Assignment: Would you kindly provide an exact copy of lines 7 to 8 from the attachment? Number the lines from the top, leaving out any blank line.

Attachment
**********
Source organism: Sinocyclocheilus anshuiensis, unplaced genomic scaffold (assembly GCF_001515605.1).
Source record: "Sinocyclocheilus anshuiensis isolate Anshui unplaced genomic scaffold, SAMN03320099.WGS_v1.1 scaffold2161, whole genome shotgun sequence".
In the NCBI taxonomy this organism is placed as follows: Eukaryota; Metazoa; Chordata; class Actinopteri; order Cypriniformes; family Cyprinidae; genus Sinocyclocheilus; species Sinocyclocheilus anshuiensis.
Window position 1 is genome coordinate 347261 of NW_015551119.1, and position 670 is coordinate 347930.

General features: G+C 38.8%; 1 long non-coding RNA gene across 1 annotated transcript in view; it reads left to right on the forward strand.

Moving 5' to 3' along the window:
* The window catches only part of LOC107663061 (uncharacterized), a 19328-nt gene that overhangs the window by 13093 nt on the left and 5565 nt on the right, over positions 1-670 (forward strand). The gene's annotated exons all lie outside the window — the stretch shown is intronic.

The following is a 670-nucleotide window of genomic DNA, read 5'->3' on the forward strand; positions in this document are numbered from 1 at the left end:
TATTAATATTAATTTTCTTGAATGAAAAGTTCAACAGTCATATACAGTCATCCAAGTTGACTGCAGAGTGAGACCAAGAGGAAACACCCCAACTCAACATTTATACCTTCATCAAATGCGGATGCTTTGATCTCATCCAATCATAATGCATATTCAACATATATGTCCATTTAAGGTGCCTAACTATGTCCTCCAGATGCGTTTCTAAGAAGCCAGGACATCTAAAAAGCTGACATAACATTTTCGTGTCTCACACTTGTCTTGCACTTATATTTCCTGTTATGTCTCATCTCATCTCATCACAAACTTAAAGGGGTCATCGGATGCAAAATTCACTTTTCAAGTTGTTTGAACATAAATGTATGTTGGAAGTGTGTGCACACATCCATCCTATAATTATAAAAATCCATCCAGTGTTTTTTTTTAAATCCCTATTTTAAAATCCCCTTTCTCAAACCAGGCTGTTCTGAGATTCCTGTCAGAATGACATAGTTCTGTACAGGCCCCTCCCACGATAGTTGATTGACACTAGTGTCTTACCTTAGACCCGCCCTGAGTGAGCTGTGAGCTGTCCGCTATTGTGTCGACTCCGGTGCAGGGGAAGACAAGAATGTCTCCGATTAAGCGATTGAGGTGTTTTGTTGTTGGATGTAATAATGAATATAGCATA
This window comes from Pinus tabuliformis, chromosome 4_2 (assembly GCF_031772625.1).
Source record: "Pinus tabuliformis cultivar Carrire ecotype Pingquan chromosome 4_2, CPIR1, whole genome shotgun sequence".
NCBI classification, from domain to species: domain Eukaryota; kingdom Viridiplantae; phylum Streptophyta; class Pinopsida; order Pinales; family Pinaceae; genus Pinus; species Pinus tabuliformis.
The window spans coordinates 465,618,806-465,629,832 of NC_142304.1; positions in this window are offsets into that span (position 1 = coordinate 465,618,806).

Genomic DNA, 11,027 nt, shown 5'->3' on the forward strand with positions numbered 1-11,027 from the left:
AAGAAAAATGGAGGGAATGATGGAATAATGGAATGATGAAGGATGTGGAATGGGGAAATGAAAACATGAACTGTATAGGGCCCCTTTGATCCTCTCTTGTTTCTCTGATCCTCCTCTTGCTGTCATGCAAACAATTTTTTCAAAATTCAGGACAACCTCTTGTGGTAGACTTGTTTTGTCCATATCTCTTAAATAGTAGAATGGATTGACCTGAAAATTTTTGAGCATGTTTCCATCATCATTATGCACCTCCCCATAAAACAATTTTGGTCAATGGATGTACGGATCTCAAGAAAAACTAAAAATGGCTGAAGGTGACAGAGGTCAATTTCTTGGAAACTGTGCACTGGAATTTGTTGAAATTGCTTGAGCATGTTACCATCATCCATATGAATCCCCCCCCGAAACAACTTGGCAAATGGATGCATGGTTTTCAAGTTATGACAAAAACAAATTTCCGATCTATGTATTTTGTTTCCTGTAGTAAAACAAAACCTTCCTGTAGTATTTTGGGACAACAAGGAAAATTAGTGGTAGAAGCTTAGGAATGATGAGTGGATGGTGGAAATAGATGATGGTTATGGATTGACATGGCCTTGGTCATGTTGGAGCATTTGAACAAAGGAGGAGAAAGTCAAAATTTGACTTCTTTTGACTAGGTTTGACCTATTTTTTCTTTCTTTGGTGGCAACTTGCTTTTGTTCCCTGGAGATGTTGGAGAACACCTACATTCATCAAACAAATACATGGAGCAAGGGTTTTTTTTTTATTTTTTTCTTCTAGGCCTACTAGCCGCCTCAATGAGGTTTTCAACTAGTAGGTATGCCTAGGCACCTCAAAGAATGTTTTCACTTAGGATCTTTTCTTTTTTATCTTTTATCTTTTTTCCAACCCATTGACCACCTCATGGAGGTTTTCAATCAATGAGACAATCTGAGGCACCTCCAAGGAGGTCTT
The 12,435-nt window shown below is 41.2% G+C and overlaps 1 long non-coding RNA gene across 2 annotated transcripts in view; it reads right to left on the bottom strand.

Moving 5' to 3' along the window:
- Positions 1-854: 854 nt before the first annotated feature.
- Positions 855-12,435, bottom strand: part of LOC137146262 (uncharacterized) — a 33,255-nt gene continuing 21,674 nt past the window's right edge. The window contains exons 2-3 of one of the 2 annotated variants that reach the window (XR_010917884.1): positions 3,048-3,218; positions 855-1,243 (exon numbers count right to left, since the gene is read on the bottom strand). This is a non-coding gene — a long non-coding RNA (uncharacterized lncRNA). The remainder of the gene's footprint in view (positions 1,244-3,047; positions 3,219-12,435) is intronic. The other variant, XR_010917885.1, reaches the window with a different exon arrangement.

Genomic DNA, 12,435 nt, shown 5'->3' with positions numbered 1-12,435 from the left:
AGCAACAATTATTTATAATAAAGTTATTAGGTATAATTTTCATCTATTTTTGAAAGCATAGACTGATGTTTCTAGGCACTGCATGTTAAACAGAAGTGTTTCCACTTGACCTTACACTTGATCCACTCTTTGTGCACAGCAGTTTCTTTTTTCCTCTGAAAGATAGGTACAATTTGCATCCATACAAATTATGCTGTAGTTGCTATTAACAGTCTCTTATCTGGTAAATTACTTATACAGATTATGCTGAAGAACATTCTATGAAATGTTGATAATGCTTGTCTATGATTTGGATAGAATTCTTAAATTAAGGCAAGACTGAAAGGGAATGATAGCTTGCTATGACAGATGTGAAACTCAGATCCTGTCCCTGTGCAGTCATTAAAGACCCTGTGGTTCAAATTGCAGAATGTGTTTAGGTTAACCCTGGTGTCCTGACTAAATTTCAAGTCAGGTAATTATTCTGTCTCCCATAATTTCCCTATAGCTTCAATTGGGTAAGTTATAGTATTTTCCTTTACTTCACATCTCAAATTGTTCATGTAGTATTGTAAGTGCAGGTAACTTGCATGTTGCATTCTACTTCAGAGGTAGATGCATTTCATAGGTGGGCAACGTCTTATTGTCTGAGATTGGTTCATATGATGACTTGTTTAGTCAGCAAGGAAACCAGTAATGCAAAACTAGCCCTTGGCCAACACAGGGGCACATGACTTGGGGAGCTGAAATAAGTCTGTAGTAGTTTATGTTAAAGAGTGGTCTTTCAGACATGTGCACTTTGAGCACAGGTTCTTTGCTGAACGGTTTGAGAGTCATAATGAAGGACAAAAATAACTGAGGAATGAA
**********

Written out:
* The window catches only part of LOC107663061 (uncharacterized), a 19328-nt gene that overhangs the window by 13093 nt on the left and 5565 nt on the right, over positions 1-670 (forward strand). The gene's annotated exons all lie outside the window — the stretch shown is intronic.

The following is a 670-nucleotide window of genomic DNA, read 5'->3' on the forward strand; positions in this document are numbered from 1 at the left end: